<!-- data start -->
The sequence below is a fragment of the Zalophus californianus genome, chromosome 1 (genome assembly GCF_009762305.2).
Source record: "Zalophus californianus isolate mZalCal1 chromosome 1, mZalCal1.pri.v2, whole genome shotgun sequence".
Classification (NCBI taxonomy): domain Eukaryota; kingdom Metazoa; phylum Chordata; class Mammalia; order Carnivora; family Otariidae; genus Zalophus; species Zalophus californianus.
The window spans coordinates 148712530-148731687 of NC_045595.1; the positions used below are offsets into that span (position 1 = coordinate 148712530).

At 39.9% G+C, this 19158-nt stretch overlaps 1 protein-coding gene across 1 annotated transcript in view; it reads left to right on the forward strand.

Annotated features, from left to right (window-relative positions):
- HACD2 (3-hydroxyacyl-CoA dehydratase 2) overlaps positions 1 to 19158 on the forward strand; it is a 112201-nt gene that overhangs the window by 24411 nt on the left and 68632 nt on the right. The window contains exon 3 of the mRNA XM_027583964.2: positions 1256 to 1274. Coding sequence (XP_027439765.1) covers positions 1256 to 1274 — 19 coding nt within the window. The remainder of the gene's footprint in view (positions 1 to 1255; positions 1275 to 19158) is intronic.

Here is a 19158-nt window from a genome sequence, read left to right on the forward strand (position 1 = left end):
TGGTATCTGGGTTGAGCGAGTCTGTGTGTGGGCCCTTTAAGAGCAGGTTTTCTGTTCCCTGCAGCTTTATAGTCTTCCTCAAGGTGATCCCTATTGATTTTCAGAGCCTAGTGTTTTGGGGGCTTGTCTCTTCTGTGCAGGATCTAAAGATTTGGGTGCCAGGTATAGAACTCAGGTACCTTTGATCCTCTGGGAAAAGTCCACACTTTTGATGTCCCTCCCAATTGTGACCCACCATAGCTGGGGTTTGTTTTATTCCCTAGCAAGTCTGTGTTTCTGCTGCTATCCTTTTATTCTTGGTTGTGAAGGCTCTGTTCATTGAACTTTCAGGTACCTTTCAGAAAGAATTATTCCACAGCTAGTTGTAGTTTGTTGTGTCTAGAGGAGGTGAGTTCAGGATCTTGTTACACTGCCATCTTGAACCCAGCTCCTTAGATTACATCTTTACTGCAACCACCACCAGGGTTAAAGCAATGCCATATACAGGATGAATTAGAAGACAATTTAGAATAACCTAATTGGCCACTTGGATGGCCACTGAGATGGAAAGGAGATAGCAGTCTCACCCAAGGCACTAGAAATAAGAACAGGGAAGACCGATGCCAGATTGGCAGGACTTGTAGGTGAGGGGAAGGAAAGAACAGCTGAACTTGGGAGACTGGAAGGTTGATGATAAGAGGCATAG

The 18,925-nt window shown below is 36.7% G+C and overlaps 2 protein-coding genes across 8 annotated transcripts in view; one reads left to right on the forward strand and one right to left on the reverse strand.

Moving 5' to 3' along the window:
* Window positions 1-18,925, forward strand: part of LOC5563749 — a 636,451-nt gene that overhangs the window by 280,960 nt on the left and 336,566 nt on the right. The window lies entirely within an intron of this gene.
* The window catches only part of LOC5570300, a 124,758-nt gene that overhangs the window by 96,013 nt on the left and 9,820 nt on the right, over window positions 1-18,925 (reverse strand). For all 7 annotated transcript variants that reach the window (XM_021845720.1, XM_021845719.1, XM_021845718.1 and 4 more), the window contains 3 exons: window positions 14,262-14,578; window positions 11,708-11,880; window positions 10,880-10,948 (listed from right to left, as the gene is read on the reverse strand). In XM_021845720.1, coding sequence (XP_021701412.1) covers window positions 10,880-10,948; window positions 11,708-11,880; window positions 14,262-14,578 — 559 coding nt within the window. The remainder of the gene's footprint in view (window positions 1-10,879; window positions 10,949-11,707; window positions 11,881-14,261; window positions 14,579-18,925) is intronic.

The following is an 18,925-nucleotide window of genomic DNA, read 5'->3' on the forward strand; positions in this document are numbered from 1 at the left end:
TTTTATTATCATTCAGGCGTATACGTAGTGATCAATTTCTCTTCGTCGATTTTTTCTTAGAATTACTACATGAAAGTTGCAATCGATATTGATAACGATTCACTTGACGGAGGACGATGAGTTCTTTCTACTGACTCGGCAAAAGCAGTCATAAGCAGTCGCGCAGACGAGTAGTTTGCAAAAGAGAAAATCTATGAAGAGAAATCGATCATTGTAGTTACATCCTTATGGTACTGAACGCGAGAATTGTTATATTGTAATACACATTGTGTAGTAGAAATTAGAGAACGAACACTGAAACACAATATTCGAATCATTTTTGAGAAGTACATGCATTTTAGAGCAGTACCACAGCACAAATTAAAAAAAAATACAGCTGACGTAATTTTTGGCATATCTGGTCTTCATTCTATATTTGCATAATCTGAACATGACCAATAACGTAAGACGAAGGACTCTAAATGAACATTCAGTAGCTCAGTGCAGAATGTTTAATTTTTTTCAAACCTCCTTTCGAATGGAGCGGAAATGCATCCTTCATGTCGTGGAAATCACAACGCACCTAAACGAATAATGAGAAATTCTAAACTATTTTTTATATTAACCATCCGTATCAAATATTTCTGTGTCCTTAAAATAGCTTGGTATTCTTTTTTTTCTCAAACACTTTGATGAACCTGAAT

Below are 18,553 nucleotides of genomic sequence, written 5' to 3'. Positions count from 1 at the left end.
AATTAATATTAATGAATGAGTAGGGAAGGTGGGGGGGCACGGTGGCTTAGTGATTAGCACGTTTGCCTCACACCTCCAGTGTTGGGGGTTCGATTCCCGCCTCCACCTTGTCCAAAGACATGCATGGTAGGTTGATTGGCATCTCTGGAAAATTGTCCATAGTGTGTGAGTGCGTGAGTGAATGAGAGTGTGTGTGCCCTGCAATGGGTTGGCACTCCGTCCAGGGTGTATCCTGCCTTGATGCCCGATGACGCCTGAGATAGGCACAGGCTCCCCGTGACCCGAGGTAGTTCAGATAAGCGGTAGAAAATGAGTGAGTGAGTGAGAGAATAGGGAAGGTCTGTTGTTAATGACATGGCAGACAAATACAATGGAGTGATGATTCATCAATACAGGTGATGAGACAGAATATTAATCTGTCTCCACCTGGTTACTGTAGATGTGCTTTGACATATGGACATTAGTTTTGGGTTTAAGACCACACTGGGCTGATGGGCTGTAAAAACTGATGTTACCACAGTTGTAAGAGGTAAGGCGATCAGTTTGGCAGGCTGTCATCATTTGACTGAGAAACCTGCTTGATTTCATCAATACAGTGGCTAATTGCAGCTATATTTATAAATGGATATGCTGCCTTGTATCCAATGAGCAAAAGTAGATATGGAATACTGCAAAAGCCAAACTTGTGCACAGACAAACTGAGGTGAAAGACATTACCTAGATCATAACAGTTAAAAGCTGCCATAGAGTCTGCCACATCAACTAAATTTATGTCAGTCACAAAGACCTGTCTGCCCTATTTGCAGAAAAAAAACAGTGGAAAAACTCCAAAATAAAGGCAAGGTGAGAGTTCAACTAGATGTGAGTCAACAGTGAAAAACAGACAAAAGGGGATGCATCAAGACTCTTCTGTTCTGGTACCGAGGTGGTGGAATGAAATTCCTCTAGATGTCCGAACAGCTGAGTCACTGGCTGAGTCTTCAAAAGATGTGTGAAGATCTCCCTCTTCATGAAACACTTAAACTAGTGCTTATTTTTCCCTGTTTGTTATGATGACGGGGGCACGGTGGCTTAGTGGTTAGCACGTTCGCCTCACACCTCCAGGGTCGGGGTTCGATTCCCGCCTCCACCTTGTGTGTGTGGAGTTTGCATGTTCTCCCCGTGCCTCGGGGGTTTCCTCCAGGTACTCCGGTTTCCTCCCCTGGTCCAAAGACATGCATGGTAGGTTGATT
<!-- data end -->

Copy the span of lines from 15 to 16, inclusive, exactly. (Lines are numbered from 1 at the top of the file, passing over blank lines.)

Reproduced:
TTTTATTATCATTCAGGCGTATACGTAGTGATCAATTTCTCTTCGTCGATTTTTTCTTAGAATTACTACATGAAAGTTGCAATCGATATTGATAACGATTCACTTGACGGAGGACGATGAGTTCTTTCTACTGACTCGGCAAAAGCAGTCATAAGCAGTCGCGCAGACGAGTAGTTTGCAAAAGAGAAAATCTATGAAGAGAAATCGATCATTGTAGTTACATCCTTATGGTACTGAACGCGAGAATTGTTATATTGTAATACACATTGTGTAGTAGAAATTAGAGAACGAACACTGAAACACAATATTCGAATCATTTTTGAGAAGTACATGCATTTTAGAGCAGTACCACAGCACAAATTAAAAAAAAATACAGCTGACGTAATTTTTGGCATATCTGGTCTTCATTCTATATTTGCATAATCTGAACATGACCAATAACGTAAGACGAAGGACTCTAAATGAACATTCAGTAGCTCAGTGCAGAATGTTTAATTTTTTTCAAACCTCCTTTCGAATGGAGCGGAAATGCATCCTTCATGTCGTGGAAATCACAACGCACCTAAACGAATAATGAGAAATTCTAAACTATTTTTTATATTAACCATCCGTATCAAATATTTCTGTGTCCTTAAAATAGCTTGGTATTCTTTTTTTTCTCAAACACTTTGATGAACCTGAAT

Below are 18,553 nucleotides of genomic sequence, written 5' to 3'. Positions count from 1 at the left end.